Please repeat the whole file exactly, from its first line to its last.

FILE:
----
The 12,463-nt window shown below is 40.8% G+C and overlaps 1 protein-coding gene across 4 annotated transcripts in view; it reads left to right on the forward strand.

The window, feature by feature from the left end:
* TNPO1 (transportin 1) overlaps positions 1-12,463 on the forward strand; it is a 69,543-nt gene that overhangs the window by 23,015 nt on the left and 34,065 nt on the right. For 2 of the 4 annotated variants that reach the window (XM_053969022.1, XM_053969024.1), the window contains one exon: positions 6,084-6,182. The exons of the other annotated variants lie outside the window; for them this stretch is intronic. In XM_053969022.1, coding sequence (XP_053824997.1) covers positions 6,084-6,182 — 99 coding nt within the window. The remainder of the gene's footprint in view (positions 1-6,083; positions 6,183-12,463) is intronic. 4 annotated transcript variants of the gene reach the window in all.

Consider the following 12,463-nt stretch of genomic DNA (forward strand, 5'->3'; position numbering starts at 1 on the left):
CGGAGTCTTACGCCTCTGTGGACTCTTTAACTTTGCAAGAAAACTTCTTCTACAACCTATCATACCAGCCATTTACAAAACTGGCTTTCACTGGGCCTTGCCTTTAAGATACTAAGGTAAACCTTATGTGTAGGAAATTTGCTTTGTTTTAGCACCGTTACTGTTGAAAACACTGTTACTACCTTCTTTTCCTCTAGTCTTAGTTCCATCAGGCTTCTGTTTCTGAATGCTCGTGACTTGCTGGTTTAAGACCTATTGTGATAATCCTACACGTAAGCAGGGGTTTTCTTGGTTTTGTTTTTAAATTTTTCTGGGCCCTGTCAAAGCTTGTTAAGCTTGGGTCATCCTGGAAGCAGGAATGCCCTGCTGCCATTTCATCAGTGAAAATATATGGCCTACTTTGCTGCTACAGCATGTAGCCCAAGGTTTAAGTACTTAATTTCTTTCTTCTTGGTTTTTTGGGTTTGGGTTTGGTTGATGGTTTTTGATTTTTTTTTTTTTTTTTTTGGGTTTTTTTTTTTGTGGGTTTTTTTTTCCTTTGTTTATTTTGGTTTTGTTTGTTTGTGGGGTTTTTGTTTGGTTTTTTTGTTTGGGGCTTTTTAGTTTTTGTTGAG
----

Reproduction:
The 12,463-nt window shown below is 40.8% G+C and overlaps 1 protein-coding gene across 4 annotated transcripts in view; it reads left to right on the forward strand.

The window, feature by feature from the left end:
* TNPO1 (transportin 1) overlaps positions 1-12,463 on the forward strand; it is a 69,543-nt gene that overhangs the window by 23,015 nt on the left and 34,065 nt on the right. For 2 of the 4 annotated variants that reach the window (XM_053969022.1, XM_053969024.1), the window contains one exon: positions 6,084-6,182. The exons of the other annotated variants lie outside the window; for them this stretch is intronic. In XM_053969022.1, coding sequence (XP_053824997.1) covers positions 6,084-6,182 — 99 coding nt within the window. The remainder of the gene's footprint in view (positions 1-6,083; positions 6,183-12,463) is intronic. 4 annotated transcript variants of the gene reach the window in all.

Consider the following 12,463-nt stretch of genomic DNA (forward strand, 5'->3'; position numbering starts at 1 on the left):
CGGAGTCTTACGCCTCTGTGGACTCTTTAACTTTGCAAGAAAACTTCTTCTACAACCTATCATACCAGCCATTTACAAAACTGGCTTTCACTGGGCCTTGCCTTTAAGATACTAAGGTAAACCTTATGTGTAGGAAATTTGCTTTGTTTTAGCACCGTTACTGTTGAAAACACTGTTACTACCTTCTTTTCCTCTAGTCTTAGTTCCATCAGGCTTCTGTTTCTGAATGCTCGTGACTTGCTGGTTTAAGACCTATTGTGATAATCCTACACGTAAGCAGGGGTTTTCTTGGTTTTGTTTTTAAATTTTTCTGGGCCCTGTCAAAGCTTGTTAAGCTTGGGTCATCCTGGAAGCAGGAATGCCCTGCTGCCATTTCATCAGTGAAAATATATGGCCTACTTTGCTGCTACAGCATGTAGCCCAAGGTTTAAGTACTTAATTTCTTTCTTCTTGGTTTTTTGGGTTTGGGTTTGGTTGATGGTTTTTGATTTTTTTTTTTTTTTTTTTGGGTTTTTTTTTTTGTGGGTTTTTTTTTCCTTTGTTTATTTTGGTTTTGTTTGTTTGTGGGGTTTTTGTTTGGTTTTTTTGTTTGGGGCTTTTTAGTTTTTGTTGAG